From a pocketbook perspective, Sprint's unlimited data plans compare favorably to the tiered data plans of AT&T and Verizon; however, consumers need to take a leap of faith on coverage, data speeds and the company's improving financial picture.
Sprint also is in the process of completing Network Vision, a rollout of a nationwide 4G network, but its reported spending plan pales in comparison to AT&T even after the company was effectively recapitalized in a merger with Softbank of Japan.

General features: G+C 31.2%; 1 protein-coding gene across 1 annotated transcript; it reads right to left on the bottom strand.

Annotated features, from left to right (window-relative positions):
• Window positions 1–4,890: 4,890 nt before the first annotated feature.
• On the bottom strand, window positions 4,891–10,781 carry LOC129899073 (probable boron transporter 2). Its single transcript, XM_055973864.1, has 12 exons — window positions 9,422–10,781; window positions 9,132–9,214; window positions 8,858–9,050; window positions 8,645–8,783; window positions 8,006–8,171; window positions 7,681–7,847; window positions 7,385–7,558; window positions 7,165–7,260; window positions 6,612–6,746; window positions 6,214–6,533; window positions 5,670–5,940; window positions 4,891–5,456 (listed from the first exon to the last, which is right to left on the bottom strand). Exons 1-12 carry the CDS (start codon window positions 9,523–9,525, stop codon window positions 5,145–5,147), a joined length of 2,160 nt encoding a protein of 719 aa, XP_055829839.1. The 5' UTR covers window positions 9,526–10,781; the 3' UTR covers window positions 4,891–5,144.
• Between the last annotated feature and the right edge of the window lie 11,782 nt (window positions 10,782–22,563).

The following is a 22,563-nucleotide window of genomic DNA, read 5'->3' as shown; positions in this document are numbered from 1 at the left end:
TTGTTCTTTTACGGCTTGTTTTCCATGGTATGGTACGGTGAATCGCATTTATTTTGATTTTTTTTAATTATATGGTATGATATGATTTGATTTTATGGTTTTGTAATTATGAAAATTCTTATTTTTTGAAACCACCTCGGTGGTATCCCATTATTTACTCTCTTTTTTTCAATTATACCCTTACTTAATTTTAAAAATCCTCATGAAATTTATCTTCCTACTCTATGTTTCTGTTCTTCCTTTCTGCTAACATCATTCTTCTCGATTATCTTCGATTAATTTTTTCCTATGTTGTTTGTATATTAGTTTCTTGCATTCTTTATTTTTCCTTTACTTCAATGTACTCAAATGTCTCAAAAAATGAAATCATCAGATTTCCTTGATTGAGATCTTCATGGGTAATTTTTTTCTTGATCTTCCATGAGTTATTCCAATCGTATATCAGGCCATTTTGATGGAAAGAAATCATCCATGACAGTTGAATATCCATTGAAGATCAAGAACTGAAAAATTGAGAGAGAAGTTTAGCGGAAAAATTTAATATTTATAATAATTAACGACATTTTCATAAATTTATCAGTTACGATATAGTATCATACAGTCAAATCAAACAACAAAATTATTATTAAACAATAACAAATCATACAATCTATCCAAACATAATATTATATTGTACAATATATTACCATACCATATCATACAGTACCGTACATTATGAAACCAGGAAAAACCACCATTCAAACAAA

Earlier in December Moffett highlighted the tension of Sprint's relatively light spending plans in comparison to the likes of industry leaders AT&T and Verizon. The question he raised was whether Sprint would have to reverse course.In the face of AT&T's options and its comparative financial and network position, Moffett wrote, "Starting a spending war is AT&T's best option," of the company's recently announced wireless capex budget through 2015. The numbers are striking, according to Moffett's calculations. In 2013, AT&T is expected to spend over $12 billion on its wireless network, roughly 30% more than competitor Verizon and 176% more than Sprint, which is already playing catch up when it comes to network strength. Meanwhile, between 2009 and 2013, AT&T is projected to spend $57 billion cumulatively, compared with $54 billion at Verizon, $17 billion at T-Mobile and just $14 billion at Sprint. In spite of what appear to be diverging strategies and earnings profiles heading into 2013, Moffett increasingly sees reason to believe AT&T is simply being forthcoming about the true capital costs telecoms face as they prepare for growing smartphone and data usage. The analysis also raises the question of whether the numbers behind Sprint's unlimited data plans and smaller-than-peer wireless network spending reflect reality. "